Choose the Components

As with choosing the motorcycle, I don’t have a formula to offer for choosing components.  But I can tell you how I made my decisions.

I was initially fascinated with the hubmotor concept, which would seem to offer the ultimate in efficiency, simplicity, quiet operation, and extra room for batteries in the frame.  But the more I read, the more I discovered it would come at a high price and might not deliver what I hoped for.

At the time I did my research (2014), the primary manufacturer of motorcycle hubmotors was Enertrac.  Their reputation for service was excellent.  The initial cost was high, but included integration of the wheel, disc brake and swingarm.

Many critics of the hubmotor concept cite unsprung weight as a concern.  My reading did not reveal that this was a problem for the people actually using the motor.  The issues that I read about included “cogging” (a ratcheting noise) during acceleration from a stop when using the recommended controller, and overheating.  Both issues seem to be worst with the heaviest bikes at the lowest speeds.

The fix for the cogging issue appears to be upgrading to a Sevcon controller, which could be difficult to program.  The fix for the overheating issue is using Enertrac’s upgraded hubmotor which is plumbed for liquid cooling.  Then, integrating a cooling system onto the bike (pump, radiator, lines and fluid) to cool the motor.  My vision of ultimate simplicity was beginning to fade.

Also, to get highway speeds, I would need a 96V+ system for the hubmotor, while a standard design would require 72V+.  There is some efficiency in higher voltage designs, however it comes at a cost in batteries, increases the number of cells that need monitoring, and drives up the cost of other components which must be designed to handle the high voltage.

So, the desire for low cost and simplicity ended up driving me back to a standard design.  The decision was clinched when I discovered that Nissan Leaf batteries could deliver the energy and power density I needed at half the cost of LiFePO4.  I could fit a 84V Leaf pack without overburdening in weight, but if I tried to squeeze in two or three more modules to reach hubmotor voltage, I would run out of room and also increase weight and worsen the heating problem.   In the end, the low cost of the Leaf modules drove my design.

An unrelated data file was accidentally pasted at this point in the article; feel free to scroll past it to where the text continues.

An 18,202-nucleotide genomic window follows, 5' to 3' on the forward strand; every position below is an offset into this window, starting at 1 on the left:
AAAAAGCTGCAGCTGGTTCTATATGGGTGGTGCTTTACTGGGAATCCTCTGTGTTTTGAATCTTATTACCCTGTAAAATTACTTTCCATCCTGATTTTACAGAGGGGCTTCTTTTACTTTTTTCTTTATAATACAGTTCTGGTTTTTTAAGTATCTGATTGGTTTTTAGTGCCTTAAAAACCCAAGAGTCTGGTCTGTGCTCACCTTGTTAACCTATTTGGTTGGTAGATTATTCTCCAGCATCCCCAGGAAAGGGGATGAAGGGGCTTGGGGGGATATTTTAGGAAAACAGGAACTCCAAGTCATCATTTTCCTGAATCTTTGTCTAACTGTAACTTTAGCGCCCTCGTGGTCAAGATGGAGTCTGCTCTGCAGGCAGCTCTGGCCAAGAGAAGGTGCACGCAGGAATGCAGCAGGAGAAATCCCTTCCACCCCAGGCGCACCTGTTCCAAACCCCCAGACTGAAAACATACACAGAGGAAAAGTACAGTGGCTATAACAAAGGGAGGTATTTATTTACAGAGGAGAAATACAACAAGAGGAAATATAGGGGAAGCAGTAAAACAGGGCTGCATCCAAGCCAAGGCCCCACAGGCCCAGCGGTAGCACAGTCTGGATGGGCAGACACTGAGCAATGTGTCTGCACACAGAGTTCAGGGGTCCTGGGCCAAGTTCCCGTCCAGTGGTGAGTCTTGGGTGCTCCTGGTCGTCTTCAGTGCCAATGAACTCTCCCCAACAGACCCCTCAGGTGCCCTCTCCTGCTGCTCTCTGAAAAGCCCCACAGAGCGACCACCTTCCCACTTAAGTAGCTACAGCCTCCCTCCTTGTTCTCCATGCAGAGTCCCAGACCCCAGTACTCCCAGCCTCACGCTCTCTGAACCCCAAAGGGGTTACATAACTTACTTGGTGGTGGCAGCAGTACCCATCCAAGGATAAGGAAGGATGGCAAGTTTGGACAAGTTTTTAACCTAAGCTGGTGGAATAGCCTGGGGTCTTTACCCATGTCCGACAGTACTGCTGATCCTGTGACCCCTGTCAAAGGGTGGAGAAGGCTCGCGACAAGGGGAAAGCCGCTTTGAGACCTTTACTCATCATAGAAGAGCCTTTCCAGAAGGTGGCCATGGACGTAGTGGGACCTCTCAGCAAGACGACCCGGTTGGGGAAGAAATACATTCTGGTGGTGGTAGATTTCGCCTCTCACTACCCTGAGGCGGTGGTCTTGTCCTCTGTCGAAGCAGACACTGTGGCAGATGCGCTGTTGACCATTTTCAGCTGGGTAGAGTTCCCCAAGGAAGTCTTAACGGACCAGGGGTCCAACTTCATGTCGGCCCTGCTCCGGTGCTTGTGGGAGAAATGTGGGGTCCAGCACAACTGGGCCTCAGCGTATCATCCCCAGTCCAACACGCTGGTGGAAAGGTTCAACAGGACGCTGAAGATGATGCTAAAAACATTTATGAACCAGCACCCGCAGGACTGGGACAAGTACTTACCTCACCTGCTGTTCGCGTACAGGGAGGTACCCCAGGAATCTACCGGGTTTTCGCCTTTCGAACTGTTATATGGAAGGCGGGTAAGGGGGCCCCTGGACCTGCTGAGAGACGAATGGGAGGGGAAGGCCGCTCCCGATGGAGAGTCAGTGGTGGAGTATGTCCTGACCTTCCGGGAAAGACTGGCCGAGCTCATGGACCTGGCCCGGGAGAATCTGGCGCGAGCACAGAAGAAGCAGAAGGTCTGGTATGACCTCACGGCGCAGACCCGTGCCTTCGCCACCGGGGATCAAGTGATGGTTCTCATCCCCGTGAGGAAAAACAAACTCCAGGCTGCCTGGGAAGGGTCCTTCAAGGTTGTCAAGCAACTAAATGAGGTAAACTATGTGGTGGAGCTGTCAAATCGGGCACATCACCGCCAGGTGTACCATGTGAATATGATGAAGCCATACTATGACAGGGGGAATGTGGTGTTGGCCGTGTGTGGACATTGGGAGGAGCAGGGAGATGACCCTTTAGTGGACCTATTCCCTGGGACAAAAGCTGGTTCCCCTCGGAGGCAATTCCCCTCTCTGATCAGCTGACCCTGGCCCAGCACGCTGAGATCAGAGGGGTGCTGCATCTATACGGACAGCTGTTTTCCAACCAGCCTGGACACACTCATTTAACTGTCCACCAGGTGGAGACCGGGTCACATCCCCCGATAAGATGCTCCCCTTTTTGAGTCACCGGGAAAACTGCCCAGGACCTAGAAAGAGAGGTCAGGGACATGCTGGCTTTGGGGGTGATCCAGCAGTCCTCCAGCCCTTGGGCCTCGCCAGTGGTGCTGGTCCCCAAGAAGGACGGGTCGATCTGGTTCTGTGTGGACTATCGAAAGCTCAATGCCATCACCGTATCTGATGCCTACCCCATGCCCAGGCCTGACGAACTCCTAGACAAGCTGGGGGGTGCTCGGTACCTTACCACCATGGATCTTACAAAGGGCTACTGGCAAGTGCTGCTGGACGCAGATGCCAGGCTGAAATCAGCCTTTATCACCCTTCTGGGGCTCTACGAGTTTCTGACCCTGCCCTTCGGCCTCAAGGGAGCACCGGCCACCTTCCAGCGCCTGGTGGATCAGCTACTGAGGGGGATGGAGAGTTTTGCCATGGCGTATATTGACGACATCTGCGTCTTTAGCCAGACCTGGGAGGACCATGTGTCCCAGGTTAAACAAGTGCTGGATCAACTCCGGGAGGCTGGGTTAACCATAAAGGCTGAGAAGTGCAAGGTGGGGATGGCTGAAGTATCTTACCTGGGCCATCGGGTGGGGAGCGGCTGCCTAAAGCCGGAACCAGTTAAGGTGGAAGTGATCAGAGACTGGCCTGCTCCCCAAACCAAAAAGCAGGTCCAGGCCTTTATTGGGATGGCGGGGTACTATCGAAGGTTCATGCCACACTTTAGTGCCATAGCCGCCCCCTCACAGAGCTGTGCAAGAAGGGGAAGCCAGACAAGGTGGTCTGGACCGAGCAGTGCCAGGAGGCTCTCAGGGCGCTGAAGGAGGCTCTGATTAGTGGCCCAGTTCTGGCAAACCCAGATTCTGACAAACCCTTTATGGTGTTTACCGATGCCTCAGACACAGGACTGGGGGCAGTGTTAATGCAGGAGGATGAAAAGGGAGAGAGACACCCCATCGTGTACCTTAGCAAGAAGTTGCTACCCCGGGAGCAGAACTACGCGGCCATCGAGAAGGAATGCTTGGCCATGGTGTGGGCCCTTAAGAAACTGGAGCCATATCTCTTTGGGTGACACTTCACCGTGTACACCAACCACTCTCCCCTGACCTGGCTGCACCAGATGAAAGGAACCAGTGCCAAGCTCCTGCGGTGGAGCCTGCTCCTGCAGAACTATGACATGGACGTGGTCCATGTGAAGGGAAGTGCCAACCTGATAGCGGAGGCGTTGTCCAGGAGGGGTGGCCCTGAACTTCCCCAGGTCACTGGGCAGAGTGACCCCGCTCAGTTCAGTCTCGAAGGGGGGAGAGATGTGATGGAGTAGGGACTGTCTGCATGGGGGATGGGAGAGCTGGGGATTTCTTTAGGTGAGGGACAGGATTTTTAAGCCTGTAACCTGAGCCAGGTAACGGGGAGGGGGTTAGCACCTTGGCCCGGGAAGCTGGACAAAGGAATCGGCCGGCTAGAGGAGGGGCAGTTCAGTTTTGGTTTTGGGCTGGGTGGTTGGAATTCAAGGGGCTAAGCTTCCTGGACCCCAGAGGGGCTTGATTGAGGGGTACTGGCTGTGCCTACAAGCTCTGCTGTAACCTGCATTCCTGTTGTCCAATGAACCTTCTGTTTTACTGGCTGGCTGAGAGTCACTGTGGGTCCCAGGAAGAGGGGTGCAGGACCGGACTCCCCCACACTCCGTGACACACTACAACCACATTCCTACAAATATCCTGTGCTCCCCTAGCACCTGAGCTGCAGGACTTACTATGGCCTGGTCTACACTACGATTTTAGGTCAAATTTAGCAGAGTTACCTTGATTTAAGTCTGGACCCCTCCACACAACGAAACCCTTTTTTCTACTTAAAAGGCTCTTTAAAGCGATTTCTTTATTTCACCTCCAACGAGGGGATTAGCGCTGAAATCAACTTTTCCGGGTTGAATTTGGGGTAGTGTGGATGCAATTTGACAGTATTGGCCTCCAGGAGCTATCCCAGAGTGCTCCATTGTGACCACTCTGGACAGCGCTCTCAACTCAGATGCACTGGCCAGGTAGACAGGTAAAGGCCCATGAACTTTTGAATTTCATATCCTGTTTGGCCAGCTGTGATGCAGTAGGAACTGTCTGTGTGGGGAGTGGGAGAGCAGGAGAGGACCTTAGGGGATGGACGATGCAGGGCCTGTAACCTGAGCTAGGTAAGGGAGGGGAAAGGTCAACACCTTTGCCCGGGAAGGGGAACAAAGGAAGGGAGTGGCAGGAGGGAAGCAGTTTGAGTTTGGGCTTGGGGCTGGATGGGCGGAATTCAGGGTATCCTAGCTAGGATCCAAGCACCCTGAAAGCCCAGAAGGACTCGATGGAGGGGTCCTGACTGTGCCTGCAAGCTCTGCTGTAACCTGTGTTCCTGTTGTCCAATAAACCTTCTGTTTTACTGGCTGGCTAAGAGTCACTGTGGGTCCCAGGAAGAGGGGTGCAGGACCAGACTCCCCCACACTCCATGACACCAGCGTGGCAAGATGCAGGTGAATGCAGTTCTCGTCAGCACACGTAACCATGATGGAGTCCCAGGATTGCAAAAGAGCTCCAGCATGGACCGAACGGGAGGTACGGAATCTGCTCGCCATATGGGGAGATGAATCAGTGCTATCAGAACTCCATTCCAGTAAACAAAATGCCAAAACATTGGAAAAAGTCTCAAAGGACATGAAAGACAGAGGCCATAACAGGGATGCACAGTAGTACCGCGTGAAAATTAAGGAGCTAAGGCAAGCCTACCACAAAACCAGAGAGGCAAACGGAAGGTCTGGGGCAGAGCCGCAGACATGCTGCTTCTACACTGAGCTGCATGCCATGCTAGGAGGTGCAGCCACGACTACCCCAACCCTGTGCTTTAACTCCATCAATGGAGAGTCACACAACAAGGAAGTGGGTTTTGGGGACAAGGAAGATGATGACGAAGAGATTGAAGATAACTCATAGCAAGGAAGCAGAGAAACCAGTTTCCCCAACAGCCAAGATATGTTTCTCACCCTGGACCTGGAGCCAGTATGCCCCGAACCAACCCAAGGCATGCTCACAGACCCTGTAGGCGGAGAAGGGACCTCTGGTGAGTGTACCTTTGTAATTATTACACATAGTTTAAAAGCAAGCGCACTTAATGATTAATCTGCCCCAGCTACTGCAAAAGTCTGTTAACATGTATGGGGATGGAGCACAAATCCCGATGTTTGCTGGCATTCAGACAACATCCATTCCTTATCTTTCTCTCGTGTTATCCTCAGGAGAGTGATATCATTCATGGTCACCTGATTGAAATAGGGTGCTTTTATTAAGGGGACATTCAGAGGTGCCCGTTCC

From there, the decisions were easy.  I used a proven combination that many others were using, the ME1003 and AXE7245.  The decision to buy a used QuiQ-dci was based on the availability of the pannier for mounting, and the attraction of having the DC/DC converter solution already integrated for me.

The only mistake I made in selecting components was the Albright contactor.  I realized my mistake as soon as I held that enormous brick in my hand.  It is ideal for a forklift, not a motorcycle.  I should have bought a EV200 or GV200 with 12V coil, but my misunderstanding of the controller manual (discussed in the contactor page) led me to go with the standard contactor offered with the EVDrives package.

So, that’s how I did it.  You can be more systematic about your choices if you want, but if you read Vogel’s Build Your Own Electric Motorcycle and start doing computations for rolling friction and drag, you may get overwhelmed.  I highly recommend reading what others have done.  Your performance will come out much like the other designs with the same components, weight, and sprocket ratio.

Read, read, read.  I read for four months before I ordered my components.  The time invested in reading will pay off.  Don’t go on the ElMoto forum after two days of reading and start asking questions.  Read first, the answers are already there.  Save your questions for particular details in which you need help from the experts.  If you read interesting threads just for fun, you will be surprised to discover key information that you can apply to your project.  Read, read, read.  Then steal the best design!

Next:  Fit Check